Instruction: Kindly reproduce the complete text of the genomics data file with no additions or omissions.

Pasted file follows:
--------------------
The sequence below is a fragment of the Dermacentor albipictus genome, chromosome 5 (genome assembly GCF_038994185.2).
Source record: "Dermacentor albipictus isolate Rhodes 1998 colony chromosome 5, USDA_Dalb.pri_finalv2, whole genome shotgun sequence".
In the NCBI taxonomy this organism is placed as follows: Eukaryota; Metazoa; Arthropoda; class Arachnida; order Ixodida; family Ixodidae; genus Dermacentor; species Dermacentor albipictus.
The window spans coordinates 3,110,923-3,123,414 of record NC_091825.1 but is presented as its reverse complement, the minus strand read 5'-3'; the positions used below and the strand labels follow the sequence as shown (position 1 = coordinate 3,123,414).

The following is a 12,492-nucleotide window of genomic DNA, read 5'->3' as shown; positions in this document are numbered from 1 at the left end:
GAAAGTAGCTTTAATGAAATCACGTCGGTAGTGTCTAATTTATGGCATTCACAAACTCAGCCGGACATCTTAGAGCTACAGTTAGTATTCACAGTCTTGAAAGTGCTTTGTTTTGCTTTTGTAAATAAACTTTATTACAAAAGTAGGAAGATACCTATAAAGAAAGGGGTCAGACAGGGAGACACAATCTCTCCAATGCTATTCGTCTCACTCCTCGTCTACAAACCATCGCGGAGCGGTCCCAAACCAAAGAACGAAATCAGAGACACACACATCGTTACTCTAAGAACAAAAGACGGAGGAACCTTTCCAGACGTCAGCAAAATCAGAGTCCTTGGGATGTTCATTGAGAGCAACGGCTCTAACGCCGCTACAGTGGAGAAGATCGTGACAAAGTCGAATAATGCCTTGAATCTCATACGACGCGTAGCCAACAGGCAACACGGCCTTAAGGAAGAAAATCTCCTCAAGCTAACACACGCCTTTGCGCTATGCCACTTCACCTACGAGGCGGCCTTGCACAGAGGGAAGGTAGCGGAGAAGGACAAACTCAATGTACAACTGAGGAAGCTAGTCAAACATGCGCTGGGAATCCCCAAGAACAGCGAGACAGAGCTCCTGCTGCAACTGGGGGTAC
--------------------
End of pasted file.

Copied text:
The sequence below is a fragment of the Dermacentor albipictus genome, chromosome 5 (genome assembly GCF_038994185.2).
Source record: "Dermacentor albipictus isolate Rhodes 1998 colony chromosome 5, USDA_Dalb.pri_finalv2, whole genome shotgun sequence".
In the NCBI taxonomy this organism is placed as follows: Eukaryota; Metazoa; Arthropoda; class Arachnida; order Ixodida; family Ixodidae; genus Dermacentor; species Dermacentor albipictus.
The window spans coordinates 3,110,923-3,123,414 of record NC_091825.1 but is presented as its reverse complement, the minus strand read 5'-3'; the positions used below and the strand labels follow the sequence as shown (position 1 = coordinate 3,123,414).

The following is a 12,492-nucleotide window of genomic DNA, read 5'->3' as shown; positions in this document are numbered from 1 at the left end:
GAAAGTAGCTTTAATGAAATCACGTCGGTAGTGTCTAATTTATGGCATTCACAAACTCAGCCGGACATCTTAGAGCTACAGTTAGTATTCACAGTCTTGAAAGTGCTTTGTTTTGCTTTTGTAAATAAACTTTATTACAAAAGTAGGAAGATACCTATAAAGAAAGGGGTCAGACAGGGAGACACAATCTCTCCAATGCTATTCGTCTCACTCCTCGTCTACAAACCATCGCGGAGCGGTCCCAAACCAAAGAACGAAATCAGAGACACACACATCGTTACTCTAAGAACAAAAGACGGAGGAACCTTTCCAGACGTCAGCAAAATCAGAGTCCTTGGGATGTTCATTGAGAGCAACGGCTCTAACGCCGCTACAGTGGAGAAGATCGTGACAAAGTCGAATAATGCCTTGAATCTCATACGACGCGTAGCCAACAGGCAACACGGCCTTAAGGAAGAAAATCTCCTCAAGCTAACACACGCCTTTGCGCTATGCCACTTCACCTACGAGGCGGCCTTGCACAGAGGGAAGGTAGCGGAGAAGGACAAACTCAATGTACAACTGAGGAAGCTAGTCAAACATGCGCTGGGAATCCCCAAGAACAGCGAGACAGAGCTCCTGCTGCAACTGGGGGTAC